Opt for high-quality, freshly roasted coffee beans. It's recommended to use a medium to coarse grind for French press brewing.

      Coffee grinder

      Coffee Grinder

      Invest in a good quality coffee grinder to ensure a consistent and even grind size. Grinding your coffee beans just before brewing enhances the flavour and aroma.



      A kettle with a gooseneck spout is ideal for precise water pouring. It allows you to control the water flow, ensuring an even extraction.



      Use filtered water for the best-tasting coffee. The water-to-coffee ratio is crucial, so measure the water accurately.



      Having a timer on hand will help you keep track of the brewing time, ensuring consistent results.


      Stirring Utensil

      A long-handled spoon or paddle for stirring the coffee grounds and water together.


      Optional Accessories

      While not essential, some additional accessories can enhance your French press brewing experience, such as a coffee scale for precise measurements, a thermometer to monitor water temperature, and a coffee grinder brush for easy cleaning.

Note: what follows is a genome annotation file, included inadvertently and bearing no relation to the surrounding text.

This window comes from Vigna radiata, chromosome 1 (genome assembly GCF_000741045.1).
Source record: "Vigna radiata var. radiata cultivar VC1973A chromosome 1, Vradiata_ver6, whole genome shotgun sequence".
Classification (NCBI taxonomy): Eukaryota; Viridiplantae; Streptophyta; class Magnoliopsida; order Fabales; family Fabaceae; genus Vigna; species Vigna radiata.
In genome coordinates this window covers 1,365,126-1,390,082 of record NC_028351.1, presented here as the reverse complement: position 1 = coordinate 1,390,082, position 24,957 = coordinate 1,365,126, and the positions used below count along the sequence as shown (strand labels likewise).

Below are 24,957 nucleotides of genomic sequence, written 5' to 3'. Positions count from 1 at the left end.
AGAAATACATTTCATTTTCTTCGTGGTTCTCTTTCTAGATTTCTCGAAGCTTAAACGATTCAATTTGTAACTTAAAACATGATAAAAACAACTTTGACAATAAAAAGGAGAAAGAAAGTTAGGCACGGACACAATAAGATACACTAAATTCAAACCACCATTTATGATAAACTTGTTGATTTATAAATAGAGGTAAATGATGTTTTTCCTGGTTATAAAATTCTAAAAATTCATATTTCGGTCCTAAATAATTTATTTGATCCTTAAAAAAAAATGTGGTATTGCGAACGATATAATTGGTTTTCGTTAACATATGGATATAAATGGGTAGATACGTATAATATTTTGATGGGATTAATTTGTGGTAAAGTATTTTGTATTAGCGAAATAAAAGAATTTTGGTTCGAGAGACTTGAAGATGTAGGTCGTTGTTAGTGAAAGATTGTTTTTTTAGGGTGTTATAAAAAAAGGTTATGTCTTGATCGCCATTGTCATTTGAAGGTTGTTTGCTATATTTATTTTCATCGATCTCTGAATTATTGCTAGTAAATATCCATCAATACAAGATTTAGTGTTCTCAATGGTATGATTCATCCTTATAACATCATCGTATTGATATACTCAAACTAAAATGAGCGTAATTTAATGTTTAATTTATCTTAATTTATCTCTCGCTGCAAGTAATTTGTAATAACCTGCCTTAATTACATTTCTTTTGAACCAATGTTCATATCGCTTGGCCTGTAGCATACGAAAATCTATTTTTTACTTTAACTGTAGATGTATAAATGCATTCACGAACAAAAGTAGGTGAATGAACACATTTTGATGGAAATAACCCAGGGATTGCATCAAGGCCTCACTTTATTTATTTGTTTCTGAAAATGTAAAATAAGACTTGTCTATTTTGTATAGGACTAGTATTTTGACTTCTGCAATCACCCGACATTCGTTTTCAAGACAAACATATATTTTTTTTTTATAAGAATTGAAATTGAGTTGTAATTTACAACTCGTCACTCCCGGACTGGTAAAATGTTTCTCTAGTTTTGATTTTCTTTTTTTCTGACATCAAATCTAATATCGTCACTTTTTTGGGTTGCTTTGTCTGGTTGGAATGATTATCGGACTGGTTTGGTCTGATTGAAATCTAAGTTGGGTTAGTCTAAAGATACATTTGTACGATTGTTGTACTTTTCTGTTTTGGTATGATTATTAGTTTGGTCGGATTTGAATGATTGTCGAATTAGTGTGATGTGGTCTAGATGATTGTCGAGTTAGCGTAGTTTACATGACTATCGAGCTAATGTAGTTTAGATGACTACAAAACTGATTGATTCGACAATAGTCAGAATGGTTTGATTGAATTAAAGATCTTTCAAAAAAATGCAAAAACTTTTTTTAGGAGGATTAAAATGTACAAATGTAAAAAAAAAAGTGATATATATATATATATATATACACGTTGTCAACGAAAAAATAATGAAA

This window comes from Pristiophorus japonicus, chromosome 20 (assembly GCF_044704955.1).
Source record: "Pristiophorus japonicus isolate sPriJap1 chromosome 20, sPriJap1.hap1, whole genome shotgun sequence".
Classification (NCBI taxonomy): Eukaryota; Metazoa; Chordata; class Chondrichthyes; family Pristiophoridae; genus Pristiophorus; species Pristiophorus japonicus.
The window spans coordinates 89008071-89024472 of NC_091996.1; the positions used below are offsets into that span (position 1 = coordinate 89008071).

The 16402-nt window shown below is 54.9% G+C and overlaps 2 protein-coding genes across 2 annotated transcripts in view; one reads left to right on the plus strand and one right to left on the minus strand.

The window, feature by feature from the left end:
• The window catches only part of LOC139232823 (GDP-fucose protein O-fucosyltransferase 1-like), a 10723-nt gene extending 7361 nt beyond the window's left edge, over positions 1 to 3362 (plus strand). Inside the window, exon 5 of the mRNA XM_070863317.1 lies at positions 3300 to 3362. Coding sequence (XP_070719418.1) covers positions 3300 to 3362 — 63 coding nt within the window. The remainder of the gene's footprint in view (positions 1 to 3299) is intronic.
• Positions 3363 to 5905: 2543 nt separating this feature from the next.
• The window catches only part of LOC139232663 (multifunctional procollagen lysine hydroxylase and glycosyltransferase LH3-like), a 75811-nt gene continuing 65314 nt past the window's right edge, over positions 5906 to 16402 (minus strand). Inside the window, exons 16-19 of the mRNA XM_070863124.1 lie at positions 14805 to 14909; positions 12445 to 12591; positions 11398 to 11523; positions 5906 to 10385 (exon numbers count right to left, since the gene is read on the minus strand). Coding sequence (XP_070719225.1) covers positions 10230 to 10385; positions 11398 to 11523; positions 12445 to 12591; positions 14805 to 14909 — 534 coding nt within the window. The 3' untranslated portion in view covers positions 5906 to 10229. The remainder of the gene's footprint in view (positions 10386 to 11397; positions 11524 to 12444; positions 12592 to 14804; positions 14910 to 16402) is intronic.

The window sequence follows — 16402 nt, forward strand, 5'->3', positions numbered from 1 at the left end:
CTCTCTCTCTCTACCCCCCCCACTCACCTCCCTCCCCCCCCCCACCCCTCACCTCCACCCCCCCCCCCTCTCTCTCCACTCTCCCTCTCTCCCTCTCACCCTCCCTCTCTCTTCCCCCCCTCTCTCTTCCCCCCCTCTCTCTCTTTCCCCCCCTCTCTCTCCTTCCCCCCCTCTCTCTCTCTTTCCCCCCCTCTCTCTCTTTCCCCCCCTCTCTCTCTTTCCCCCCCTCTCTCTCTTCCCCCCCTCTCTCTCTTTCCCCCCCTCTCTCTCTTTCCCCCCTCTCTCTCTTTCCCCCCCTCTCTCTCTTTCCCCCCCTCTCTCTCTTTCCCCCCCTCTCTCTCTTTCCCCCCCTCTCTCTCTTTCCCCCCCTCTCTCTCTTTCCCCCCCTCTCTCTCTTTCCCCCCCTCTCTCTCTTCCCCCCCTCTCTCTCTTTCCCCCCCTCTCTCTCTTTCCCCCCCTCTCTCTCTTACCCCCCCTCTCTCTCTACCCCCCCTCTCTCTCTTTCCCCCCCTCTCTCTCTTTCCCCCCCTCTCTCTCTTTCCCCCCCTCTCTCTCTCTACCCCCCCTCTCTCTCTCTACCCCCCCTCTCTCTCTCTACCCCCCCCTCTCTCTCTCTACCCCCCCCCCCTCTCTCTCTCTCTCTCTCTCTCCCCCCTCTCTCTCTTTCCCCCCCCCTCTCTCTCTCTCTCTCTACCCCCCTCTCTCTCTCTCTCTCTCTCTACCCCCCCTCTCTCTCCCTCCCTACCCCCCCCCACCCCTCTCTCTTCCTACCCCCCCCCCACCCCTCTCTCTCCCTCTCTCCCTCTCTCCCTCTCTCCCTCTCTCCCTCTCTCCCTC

Coffee percolator

      The French Press Brewing Process

      Brewing coffee with a French press is a straightforward yet rewarding process that allows you to savour the full-bodied flavours and aromas of your coffee. Here is a step-by-step guide to help you master the art of French press brewing:

      Step 1

      Heat the water

      Start by heating water to the appropriate temperature. Ideally, the water should be heated to around 90-96°C. This temperature range ensures optimal extraction without scorching the coffee grounds.

      Step 2

      Measure The Coffee

      While the water is heating, measure out the desired amount of coffee beans. For a standard 8-cup French press, a general guideline is to use 28 grams of coffee beans for every 240 millilitres of water. Adjust the amount based on your taste preferences.

      Step 3

      Grind the beans

      Grind the coffee beans to a coarse consistency, similar to sea salt. The coarse grind allows for proper extraction and prevents the grounds from passing through the mesh filter. If you’re using pre-ground beans, opt for coffee with a coarse grind, intended for a French press.

      Step 4

      Add Your Ground Coffee

      Add the ground coffee to the French press carafe. (A French press carafe is the container used in a French press brewing system. It holds the coffee grounds and hot water during brewing and has a plunger assembly to separate the brewed coffee from the grounds.)

      Step 5

      The initial pour & bloom

      Once the water has reached the desired temperature, pour a small amount of hot water (approximately twice the weight of the coffee grounds) over the grounds. This initial pour, known as the bloom, helps release trapped gases and enhances the extraction process. Allow the coffee to bloom for about 30 seconds.